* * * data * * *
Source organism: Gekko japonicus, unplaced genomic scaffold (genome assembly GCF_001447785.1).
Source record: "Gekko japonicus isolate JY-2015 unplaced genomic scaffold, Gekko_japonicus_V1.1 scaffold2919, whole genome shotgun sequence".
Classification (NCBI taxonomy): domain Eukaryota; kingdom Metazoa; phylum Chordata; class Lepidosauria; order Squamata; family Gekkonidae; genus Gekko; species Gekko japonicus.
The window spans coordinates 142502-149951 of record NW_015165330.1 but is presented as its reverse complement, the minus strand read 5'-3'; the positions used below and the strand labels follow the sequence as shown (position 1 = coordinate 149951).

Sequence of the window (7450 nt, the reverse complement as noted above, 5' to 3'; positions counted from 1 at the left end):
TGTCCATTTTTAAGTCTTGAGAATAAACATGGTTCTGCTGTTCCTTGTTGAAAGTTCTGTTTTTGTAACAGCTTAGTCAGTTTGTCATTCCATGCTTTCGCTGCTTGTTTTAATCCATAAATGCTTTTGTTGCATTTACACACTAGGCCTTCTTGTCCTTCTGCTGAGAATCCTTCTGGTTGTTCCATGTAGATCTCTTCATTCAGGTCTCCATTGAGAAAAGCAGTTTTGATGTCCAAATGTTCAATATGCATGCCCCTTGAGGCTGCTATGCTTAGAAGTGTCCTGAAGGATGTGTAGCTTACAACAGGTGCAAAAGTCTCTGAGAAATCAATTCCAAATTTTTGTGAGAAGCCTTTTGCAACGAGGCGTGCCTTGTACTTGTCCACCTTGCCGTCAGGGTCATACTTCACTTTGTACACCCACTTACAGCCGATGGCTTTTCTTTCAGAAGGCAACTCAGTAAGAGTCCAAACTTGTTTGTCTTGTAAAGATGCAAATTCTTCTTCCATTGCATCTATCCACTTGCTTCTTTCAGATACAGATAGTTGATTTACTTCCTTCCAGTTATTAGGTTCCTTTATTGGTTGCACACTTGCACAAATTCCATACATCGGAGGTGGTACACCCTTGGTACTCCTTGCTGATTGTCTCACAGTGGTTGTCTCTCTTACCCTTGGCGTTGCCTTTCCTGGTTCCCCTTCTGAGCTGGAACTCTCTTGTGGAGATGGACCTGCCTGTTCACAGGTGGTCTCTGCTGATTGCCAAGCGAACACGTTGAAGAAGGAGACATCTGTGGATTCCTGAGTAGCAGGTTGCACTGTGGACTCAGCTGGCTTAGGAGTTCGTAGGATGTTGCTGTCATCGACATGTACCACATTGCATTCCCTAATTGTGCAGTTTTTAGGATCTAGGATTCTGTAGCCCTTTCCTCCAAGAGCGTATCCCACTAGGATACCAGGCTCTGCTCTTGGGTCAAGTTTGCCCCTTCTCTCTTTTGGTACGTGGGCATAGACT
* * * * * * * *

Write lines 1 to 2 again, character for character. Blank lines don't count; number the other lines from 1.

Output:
Source organism: Gekko japonicus, unplaced genomic scaffold (genome assembly GCF_001447785.1).
Source record: "Gekko japonicus isolate JY-2015 unplaced genomic scaffold, Gekko_japonicus_V1.1 scaffold2919, whole genome shotgun sequence".